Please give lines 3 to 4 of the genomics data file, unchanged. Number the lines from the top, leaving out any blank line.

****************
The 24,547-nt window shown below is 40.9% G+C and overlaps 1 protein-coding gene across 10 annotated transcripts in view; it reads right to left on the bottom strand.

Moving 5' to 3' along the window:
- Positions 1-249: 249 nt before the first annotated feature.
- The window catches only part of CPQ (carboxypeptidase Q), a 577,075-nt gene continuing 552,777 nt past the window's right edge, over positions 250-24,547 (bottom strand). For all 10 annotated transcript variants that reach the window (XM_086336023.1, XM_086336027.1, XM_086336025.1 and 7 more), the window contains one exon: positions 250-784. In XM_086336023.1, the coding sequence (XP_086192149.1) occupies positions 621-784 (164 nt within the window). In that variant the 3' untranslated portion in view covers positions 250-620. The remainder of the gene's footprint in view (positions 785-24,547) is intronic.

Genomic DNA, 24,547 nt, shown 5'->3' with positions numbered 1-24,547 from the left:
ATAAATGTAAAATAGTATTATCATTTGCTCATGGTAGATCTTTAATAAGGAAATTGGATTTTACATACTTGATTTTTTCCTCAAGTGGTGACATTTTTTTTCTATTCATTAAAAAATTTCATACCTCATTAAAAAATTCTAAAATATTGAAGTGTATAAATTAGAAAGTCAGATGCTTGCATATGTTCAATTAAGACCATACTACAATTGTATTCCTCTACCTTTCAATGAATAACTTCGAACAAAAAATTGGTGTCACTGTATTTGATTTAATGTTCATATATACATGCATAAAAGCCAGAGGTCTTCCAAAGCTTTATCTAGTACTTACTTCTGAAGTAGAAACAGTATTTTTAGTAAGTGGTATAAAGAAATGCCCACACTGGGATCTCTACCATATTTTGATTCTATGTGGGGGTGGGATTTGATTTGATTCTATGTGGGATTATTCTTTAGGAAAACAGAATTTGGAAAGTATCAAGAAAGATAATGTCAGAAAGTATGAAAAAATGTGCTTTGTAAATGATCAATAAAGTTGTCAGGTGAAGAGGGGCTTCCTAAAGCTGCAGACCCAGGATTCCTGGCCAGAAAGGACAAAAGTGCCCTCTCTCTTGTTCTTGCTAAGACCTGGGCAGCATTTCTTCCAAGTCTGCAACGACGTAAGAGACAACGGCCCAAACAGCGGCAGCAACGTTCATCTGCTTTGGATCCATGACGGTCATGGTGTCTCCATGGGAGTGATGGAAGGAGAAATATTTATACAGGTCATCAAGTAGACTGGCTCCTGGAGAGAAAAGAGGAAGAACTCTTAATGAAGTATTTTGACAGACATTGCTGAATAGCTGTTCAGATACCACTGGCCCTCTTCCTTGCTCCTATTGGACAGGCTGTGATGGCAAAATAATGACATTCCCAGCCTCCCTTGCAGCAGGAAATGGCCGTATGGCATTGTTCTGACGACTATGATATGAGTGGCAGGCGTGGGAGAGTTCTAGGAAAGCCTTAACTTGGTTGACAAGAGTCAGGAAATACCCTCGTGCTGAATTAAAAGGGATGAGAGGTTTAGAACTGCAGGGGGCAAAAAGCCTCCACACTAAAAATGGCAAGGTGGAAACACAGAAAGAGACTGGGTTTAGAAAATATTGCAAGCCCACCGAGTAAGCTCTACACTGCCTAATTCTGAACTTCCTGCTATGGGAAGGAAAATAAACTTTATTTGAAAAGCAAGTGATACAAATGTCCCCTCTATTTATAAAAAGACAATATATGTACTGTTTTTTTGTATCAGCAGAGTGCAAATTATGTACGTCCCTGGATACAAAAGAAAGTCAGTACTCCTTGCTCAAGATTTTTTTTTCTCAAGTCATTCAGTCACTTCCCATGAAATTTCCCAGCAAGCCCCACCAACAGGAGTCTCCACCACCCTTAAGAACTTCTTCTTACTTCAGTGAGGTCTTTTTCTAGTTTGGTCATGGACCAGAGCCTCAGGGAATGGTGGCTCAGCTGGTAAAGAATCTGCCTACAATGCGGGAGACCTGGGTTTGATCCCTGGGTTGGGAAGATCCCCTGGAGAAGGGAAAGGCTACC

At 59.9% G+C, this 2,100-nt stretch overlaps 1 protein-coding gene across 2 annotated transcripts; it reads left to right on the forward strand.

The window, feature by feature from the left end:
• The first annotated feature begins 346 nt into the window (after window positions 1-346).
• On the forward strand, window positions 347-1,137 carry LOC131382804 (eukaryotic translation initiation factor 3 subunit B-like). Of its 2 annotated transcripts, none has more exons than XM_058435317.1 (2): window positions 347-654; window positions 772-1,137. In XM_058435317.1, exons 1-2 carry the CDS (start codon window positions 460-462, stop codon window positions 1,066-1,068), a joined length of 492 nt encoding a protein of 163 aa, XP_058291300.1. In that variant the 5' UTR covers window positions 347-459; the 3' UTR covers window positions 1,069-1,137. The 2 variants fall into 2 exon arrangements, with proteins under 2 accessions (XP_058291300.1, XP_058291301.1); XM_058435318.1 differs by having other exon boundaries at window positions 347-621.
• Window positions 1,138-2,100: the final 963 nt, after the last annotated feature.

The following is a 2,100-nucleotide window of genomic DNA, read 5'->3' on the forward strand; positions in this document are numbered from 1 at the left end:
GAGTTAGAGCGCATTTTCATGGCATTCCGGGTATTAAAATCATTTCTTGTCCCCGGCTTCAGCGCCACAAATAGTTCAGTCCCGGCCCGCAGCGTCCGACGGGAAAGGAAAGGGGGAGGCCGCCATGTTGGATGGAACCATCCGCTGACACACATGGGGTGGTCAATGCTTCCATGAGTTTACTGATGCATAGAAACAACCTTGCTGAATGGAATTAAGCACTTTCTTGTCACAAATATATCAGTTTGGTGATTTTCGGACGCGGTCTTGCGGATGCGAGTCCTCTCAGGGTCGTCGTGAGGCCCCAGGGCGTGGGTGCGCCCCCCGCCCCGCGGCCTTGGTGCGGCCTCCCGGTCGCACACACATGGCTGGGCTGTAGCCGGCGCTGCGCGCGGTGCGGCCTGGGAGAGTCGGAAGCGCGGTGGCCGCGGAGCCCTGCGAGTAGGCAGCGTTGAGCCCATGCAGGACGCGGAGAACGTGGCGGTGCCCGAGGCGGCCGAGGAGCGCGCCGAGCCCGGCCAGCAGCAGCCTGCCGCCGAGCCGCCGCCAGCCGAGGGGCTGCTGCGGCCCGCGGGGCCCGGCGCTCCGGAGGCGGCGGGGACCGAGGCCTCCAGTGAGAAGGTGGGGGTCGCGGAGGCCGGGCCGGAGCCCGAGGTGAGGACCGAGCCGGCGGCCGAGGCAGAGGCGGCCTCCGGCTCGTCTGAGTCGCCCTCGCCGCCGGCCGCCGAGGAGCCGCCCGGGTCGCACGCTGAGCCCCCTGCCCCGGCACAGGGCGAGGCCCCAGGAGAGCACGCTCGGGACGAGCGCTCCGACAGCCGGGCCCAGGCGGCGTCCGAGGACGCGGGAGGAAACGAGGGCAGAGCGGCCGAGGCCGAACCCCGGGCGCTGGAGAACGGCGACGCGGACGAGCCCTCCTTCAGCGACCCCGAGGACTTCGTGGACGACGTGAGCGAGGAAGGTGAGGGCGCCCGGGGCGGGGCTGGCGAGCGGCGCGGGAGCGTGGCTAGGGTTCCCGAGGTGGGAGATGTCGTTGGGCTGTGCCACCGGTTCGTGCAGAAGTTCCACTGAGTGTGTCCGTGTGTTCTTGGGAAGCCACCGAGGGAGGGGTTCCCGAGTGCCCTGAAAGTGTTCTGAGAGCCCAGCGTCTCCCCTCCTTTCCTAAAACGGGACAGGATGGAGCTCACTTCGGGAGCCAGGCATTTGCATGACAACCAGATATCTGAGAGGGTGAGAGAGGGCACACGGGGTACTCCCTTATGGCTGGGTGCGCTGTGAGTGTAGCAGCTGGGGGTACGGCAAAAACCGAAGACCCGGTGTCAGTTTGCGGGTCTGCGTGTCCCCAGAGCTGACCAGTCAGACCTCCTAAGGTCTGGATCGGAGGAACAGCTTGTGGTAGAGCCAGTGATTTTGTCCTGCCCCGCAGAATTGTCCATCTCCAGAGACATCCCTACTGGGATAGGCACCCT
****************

- Positions 1-249: 249 nt before the first annotated feature.
- The window catches only part of CPQ (carboxypeptidase Q), a 577,075-nt gene continuing 552,777 nt past the window's right edge, over positions 250-24,547 (bottom strand). For all 10 annotated transcript variants that reach the window (XM_086336023.1, XM_086336027.1, XM_086336025.1 and 7 more), the window contains one exon: positions 250-784. In XM_086336023.1, the coding sequence (XP_086192149.1) occupies positions 621-784 (164 nt within the window). In that variant the 3' untranslated portion in view covers positions 250-620. The remainder of the gene's footprint in view (positions 785-24,547) is intronic.